where $C_{MH}$ and $D_{MH}$ are Monte Carlo approximations(via Metropolis-Hastings algorithm) of C and D, respectively, using the last set of samples $\alpha^{(d)}{i} \mid y{i}, \theta^{K-1}$ ‘s , $i = 1,…,m$, $d = 1,…,D$ , where K is the last iteration in the MCEM algorithm. Then

and

6 Comparison

##             mu     sigma
## PQL  -2.198494 0.7953074
## NI   -2.279981 0.6792615
## MCEM -2.297460 0.7142581

Reference

Brooks S P, Morgan B J, Ridout M S, et al. Finite mixture models for proportions.[J]. Biometrics, 1997, 53(3):1097-115.

#Appendix

###organize data
library("nlme")
library("MASS")
library("lme4")
library("HLMdiag")
obs <- read.csv("observations.csv")
head(obs)
###2
obs$litter <- as.factor(obs$litter)
head(obs)
pql <- glmmPQL(y ~ 1,random = ~ 1 | litter, family = binomial, data = obs)
mu.pql <- fixef(pql)
sigma.pql <- sqrt(getVarCov(pql)[1])
###3
ni <- glmer(y ~ (1|litter),data = obs,family = binomial, nAGQ = 50)
mu.ni <- fixef(ni)
sigma.ni <- sqrt(varcomp.mer(ni)[["D11"]])
###4
###5
# Project 3:  Guideline for MCEM algorithm with M-H

MCEM.MH <- function(
  max_iter = 500,tolerance = 0.001,
  mh_iter = 3000,mh_burn = 1000)
{
  obs = read.csv("observations.csv")
  obs$litter = factor(obs$litter)

  # Statistics from data
  y_i = split(obs$y, obs$litter)
  sum_y_i = sapply(y_i, sum)
  n_i = sapply(y_i, length)
  m = length(unique(obs$litter))

  # Set up initial values and vector of iterations
  initial =
    glmmPQL(y ~ 1, ~ 1 | litter, family = binomial, data = obs,
            verbose = FALSE)
  mu_est = numeric(max_iter)
  mu_est[1] = fixef(initial)[[1]]
  sigma_est = numeric(max_iter)
  sigma_est[1] = sqrt(getVarCov(initial)[[1]])

  alpha = matrix(0, mh_iter, m)

  for (k in 2:max_iter) {
    # E Step
    # ======
    # Calculate Q using MH.
    for (d in 2:mh_iter) {
      draw = rnorm(m,0,sigma_est[k-1])

      a = pmin(1,(((1+exp(mu_est[k-1] + alpha[d-1,]))/(1+exp(mu_est[k-1] +
          draw)))^n_i)* exp((draw - alpha[d-1,])*sum_y_i))

      is_accepted = runif(m, 0, 1) < a
      alpha[d, ] = ifelse(is_accepted, draw, alpha[d - 1, ])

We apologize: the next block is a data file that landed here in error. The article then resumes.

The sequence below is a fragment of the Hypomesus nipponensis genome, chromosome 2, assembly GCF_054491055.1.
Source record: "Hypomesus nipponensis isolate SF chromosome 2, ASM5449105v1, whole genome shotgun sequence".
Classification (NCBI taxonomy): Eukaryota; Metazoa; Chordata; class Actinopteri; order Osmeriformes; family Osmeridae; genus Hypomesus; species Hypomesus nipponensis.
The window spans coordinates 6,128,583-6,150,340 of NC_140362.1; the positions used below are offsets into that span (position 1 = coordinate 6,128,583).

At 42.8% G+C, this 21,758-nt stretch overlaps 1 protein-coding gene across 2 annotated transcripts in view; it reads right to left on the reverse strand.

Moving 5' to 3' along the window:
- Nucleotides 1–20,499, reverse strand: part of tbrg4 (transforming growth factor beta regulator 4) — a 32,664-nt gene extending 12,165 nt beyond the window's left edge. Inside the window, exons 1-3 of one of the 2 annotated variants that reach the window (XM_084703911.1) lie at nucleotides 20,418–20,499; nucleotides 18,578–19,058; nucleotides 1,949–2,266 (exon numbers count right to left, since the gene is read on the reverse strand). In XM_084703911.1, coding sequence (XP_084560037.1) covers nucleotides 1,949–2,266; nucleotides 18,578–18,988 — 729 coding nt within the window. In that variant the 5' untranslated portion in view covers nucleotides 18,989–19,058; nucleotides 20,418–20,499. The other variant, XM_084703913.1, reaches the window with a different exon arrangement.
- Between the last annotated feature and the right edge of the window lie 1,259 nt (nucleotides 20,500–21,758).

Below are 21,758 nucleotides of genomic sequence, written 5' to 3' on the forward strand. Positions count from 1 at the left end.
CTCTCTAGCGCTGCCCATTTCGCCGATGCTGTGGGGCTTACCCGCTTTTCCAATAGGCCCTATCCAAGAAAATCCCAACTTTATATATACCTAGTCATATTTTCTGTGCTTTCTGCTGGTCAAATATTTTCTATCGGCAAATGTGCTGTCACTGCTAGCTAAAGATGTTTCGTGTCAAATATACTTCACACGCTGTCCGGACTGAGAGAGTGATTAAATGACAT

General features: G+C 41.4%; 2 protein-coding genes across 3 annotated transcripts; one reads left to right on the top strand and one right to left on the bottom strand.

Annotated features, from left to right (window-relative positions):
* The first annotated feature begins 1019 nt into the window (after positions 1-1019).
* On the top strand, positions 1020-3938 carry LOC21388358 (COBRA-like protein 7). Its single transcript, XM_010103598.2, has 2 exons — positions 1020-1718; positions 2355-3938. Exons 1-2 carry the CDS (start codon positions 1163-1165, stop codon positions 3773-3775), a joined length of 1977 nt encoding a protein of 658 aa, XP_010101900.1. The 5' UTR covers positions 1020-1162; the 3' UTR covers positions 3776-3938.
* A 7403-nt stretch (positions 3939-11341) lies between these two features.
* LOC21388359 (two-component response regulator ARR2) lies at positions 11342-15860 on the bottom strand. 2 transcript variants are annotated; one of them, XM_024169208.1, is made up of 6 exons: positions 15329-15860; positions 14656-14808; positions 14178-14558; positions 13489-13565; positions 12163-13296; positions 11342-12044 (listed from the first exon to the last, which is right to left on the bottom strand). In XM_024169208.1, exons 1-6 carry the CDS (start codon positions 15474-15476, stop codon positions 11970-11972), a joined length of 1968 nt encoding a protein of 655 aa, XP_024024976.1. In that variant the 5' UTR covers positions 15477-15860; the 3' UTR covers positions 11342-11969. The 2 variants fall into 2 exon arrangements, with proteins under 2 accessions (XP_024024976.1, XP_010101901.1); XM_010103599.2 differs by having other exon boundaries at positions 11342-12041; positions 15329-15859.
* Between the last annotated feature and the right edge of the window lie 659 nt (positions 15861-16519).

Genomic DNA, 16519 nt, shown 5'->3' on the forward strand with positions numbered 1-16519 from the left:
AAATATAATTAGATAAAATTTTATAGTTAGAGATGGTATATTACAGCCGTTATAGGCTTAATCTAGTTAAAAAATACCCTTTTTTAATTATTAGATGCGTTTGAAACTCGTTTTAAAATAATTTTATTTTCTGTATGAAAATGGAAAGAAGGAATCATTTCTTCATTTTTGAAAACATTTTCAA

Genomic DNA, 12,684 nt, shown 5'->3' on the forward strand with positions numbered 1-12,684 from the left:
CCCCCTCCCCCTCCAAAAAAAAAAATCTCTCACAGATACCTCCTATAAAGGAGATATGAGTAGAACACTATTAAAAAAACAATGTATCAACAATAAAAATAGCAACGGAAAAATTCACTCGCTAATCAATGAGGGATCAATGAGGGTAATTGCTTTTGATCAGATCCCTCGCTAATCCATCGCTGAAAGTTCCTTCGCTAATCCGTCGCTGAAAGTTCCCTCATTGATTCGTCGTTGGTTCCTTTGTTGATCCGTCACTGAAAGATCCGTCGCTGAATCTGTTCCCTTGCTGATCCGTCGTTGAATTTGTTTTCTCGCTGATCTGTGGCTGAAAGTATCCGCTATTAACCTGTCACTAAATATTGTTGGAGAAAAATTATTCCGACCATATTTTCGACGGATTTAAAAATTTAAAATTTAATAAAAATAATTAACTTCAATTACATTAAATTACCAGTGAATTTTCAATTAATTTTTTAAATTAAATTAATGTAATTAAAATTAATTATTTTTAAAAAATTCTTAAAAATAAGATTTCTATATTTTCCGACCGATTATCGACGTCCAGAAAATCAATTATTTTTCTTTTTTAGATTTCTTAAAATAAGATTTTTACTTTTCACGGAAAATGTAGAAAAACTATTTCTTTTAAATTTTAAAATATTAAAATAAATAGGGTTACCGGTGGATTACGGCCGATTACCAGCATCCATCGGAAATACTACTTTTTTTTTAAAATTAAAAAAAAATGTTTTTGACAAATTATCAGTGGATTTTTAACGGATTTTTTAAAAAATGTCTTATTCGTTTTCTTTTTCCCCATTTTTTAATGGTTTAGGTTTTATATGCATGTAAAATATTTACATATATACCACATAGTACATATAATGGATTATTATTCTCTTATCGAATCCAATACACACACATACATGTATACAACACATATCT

}

    alpha_keep = alpha[(mh_burn + 1):mh_iter, ]

    Q = function(mu) {
      expit = exp(mu + alpha_keep) / (1 + exp(mu + alpha_keep))
      A = colSums(log(expit))
      B = colSums(log(1 - expit))
      (sum_y_i %*% A + (n_i - sum_y_i) %*% B) / nrow(alpha_keep)
    }

    # On next EM iteration, start MH from last value, so MH converges faster.
    alpha[1, ] = alpha[mh_iter, ]

    # M Step
    # ======
    # Maximize Q to get estimates for mu and sigma.
    mu_est[k] = optimize(Q, interval = c(-4, -1), maximum = TRUE)$maximum
    sigma_est[k] = sqrt(mean(alpha_keep^2))

    # Check for convergence.
    # Print out estimates from each iteration until convergence.
    cat(sprintf("Iteration %i: Mu %.4f, Sigma %.4f\n",
                k, mu_est[k], sigma_est[k]))

    tol = max(abs(mu_est[k] - mu_est[k - 1]), abs(sigma_est[k] - sigma_est[k - 1]))
    if (tol < tolerance)      {
      mu.mcem <- mu_est[k]
      sigma.mcem <- sigma_est[k]
      break
    }
  }

  # Make some plots.
  plot(mu_est[1:k],type = 'l')

  plot(sigma_est[1:k],type = "l")
  return(list(mu.mcem,sigma.mcem))
}

mcem <- MCEM.MH()
mu.mcem <- mcem[[1]]
sigma.mcem <- mcem[[2]]
optimize
###6 Comparison
mu <- c(mu.pql,mu.ni,mu.mcem)
sigma <- c(sigma.pql,sigma.ni,sigma.mcem)
para <- cbind(mu,sigma)
rownames(para) <- c("PQL","NI","MCEM")
para
Ying Zhang

Ying Zhang

A statistician who gets lost in analysis.